A policy brief on decriminalization of people who use drugs in Georgia is now available online.
“The purpose of this policy brief is to provide information on barriers and challenges related to the criminalization of people who use drugs in Georgia and to prepare recommendations on decriminalization of drug use for further use by representatives of local communities and NGOs for advocacy purposes,” says its author Kakha Kvashilava.
Drug policy and drug legislation have been and remain a challenge for the Georgian state in recent decades. The current situation shows that repressive drug policy is not promising and instead of reducing harm, it puts people who use drugs in an even more ruthless and inhumane environment. The state punishes drug users extremely harshly instead of fighting the drug business.
Georgia’s laws governing drug offenses are among the strictest in the world. A person who uses drugs is prosecuted and punished administratively and criminally up to imprisonment. Democratic states are focused on prevention, harm reduction approaches, improving the quality of life of people who use drugs, where state resources are spent on caring for citizens. Society demands a humane state that does not use repressive measures such as intimidating citizens, planting drugs or compromising law enforcement.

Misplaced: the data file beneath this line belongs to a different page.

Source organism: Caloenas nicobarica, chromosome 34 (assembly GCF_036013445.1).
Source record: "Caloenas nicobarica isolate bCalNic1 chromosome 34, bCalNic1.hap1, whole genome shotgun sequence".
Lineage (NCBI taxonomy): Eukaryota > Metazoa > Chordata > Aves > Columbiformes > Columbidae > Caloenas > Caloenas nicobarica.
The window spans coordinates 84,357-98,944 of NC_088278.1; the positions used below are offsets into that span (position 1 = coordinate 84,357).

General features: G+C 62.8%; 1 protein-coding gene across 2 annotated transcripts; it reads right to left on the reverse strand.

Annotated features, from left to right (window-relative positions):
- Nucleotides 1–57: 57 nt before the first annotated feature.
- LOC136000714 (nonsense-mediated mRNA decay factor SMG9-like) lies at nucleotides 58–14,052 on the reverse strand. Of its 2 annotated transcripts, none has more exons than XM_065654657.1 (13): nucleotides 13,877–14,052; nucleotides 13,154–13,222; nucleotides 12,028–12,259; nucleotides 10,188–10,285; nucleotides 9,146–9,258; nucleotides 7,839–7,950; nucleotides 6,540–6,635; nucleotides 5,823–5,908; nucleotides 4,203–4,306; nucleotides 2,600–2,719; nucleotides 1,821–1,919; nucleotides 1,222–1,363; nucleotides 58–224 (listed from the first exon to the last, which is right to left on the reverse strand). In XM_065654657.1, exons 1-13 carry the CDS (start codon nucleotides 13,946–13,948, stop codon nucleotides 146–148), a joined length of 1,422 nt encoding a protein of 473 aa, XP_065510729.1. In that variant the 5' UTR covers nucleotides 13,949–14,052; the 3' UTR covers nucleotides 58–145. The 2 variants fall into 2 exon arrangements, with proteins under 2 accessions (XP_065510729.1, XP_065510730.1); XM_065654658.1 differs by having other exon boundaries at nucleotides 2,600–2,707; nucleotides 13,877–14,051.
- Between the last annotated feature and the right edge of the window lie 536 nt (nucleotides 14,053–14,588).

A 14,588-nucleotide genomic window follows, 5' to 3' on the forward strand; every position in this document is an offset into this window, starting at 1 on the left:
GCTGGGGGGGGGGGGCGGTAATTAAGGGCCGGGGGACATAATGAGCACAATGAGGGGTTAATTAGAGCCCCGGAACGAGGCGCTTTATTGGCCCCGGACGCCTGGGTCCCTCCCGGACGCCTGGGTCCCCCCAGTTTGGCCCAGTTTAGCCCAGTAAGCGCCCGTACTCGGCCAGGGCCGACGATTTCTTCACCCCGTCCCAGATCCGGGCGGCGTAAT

Only with the right public policies will the government be obliged to devote resources to prevention, to raising awareness, to caring for users rather than isolating and punishing them.
“Criminalization of drug use and the perception of drug use as anti-social behavior, creates a discriminatory environment for people who use drugs,” emphasizes the author of the document, “Drug addiction is a ground for deprivation of civil rights, moreover, according to the Civil Code of Georgia, drug addiction is a ground for deprivation of parental rights and responsibilities. Applying such laws to people who use drugs violates the principle of equality and increases stigmatization. Although any kind of discrimination is prohibited by the country’s legislation, the restrictions and prohibitions presented in a number of legislative acts against drug users make them victims of discrimination”.
The publication was prepared within the framework of the Regional Project “Sustainability of Services for Key Populations in the Eastern Europe and Central Asia Region” (SoS_project 2.0), which is implemented by a consortium of organizations led by the Alliance of Public Health, with financial support from the Global Fund.